Teaching the Audience… But Will We Ever Learn?!
Teaching the Fringe is all about you and me… yes, the audience! When Kier Cutler took the stage, a woman a few seats down from me was trying to open a candy and was making quite a loud crinkling noise. Kier emphatically gave her permission to keep struggling with that annoying candy wrapper, which she did… seemingly oblivious to the fact that she was being made fun of. This event nicely set the tone for the rest of the show.
The premise of the show involves a rather nasty letter that Kier received from an audience member at last year’s Winnipeg Fringe in response to his show Teaching As You Like It. The letter – three pages, handwritten, single-spaced – is wittily dissected sentence-by-sentence.
The gist of the complaint, which was sent to the past executive producer of the Fringe, is that in last year’s performance Kier used the Fringe as a venue to teach audience members in the art of seducing underage schoolgirls. The letter boldly asserts that Kier’s play acted as a textbook for individuals interested in learning about the specifics of this illegal and immoral act. To which Kier responds, “If someone wanted a textbook on this topic, why would they come see a Fringe play?! Especially since they can simply go out and pick up a copy of The Lecherous Professor.” Incidentally, The Lecherous Professor is an actual book on sexual harassment on campus that he holds up for everyone to see.
At another poignant moment during the performance, Kier reads aloud the part of the letter that charges him with bastardizing Shakespeare by using his works to teach seduction. Again, Kier has a book on-hand to refute this. This one is called Shakespeare and the Art of Verbal Seduction.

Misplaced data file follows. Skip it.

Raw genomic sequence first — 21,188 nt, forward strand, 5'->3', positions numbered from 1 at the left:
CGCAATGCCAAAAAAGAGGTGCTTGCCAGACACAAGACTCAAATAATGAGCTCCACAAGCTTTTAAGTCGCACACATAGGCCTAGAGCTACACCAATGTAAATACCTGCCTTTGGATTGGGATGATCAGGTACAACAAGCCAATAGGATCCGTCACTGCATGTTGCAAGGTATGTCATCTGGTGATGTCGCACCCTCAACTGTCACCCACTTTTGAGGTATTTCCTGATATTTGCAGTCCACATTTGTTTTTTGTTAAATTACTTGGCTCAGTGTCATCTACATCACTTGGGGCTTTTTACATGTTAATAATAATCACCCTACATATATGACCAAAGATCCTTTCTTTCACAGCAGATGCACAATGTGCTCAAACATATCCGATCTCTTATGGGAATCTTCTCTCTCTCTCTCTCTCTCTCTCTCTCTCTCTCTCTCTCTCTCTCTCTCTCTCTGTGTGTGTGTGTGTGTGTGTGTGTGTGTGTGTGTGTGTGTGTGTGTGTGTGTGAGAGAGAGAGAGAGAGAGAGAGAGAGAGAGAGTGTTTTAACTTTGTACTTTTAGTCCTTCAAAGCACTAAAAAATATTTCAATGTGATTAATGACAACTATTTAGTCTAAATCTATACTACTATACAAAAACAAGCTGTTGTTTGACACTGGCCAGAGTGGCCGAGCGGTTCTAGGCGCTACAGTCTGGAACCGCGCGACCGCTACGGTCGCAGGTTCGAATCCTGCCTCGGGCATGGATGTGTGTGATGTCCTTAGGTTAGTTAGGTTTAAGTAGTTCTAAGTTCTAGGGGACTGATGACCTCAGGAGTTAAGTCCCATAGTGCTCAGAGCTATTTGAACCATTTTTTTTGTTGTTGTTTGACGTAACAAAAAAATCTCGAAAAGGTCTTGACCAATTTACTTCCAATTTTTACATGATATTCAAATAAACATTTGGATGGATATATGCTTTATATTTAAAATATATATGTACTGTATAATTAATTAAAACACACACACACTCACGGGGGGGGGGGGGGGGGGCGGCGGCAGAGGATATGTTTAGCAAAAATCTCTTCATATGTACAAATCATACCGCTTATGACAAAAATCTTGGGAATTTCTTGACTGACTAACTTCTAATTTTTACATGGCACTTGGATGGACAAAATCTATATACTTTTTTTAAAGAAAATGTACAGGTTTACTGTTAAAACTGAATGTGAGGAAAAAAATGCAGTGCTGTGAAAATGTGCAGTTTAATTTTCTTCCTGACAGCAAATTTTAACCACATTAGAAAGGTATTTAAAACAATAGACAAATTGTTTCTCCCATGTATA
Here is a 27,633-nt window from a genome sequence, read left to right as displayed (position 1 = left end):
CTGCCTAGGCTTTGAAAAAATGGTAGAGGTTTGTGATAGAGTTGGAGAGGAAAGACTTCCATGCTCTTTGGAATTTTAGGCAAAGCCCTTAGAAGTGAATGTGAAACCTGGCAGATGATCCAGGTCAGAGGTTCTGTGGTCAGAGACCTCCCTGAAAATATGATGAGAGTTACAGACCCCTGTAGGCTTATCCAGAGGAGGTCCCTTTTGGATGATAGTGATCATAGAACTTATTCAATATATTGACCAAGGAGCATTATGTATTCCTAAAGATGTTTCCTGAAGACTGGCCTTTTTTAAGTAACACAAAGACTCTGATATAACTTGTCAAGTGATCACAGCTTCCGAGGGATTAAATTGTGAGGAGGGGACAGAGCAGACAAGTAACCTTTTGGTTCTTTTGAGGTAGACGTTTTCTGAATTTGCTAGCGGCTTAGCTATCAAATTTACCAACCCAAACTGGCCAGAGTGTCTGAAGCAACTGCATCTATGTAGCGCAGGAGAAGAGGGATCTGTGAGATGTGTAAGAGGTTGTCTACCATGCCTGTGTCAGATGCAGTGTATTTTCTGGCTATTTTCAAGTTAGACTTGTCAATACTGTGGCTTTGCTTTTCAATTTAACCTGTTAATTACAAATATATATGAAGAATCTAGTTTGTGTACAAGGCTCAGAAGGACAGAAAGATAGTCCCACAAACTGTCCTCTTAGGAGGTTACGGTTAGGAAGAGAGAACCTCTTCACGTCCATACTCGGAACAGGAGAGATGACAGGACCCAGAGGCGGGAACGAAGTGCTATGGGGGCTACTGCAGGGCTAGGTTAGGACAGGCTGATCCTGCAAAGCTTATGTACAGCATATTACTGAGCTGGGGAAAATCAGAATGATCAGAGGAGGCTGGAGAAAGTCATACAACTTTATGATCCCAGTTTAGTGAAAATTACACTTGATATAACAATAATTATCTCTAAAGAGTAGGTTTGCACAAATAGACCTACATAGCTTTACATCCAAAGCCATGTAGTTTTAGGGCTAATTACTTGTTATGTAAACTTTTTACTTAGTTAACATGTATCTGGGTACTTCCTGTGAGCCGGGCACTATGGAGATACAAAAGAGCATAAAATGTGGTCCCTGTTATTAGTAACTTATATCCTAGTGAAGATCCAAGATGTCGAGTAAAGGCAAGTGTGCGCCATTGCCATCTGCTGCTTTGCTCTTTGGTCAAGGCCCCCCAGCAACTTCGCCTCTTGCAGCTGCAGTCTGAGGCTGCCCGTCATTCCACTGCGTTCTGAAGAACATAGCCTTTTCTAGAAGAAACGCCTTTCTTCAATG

Overall, Kier does an excellent job of logically ripping this letter apart line-by-line. However, at times it felt a bit tedious, like I was back in university English class.
The play ends with a good message for all Fringe audience members: If you are offended by a play, it’s probably just because you didn’t get the joke. In the case of Teaching As You Like It, the device used was something called irony. He pleads with the audience that if we ever see someone getting upset over what is said in a Fringe play, we should lean over and whisper to them not to worry, the actor is simply being ironic.
Walking out of the theatre, my friend overheard someone exclaim how she could understand why the person wrote the complaint letter. Unfortunately, my friend didn’t turn to this individual and explain the irony of the situation. If I had heard that remark, I sure would have! Oh well, it just goes to prove that even in a play that is about audience members who ‘just don’t get it’ there will be people who don’t get it that some people don’t get it… get it?!
For it’s snappy commentary, albiet a bit tedious at times, I rate this play: Light Rapid Transit.
A Bit Grey for the Fringe?
The show Shades of Brown delivers a good message about racism. No, actually the message is great. Specifically, the play recounts various stories about the Filipino-Canadian experience from the perspective of a Filipino-Canadian who doesn’t feel Filipino (The Coconut – brown on the outside, white inside), the recent Filipino immigrant to Canada (The FOB – Fresh Off the Boat) and the white woman who grew up immersed in the Filipino community (The Rice Lover – one who only dates Asians).
The diversity of perspectives makes for some very interesting stories and some of them are truly touching to listen to. At scene changes the audience is treated to short dances by Magdaragat Philippines Inc., who provides essentially a mini-Folklorama experience.
Despite the great message and clever delivery of that message, I kept thinking throughout the performance that I’m not really being entertained. The whole thing kind of felt like a workplace diversity training seminar where everyone agrees that diversity is good and prejudice is bad. The problem with the play and most diversity training, is that it was, imho, geared towards the wrong audience. The individuals who really need to hear these messages tend not to attend plays like these.
I think Shades of Brown would send a powerful message if delivered in front of a junior high or high school audience, but it felt a bit out of place at the Fringe.
For delivering an important message on racism, but perhaps not in the most entertaining way, I rate this play: Bus Rapid Transit.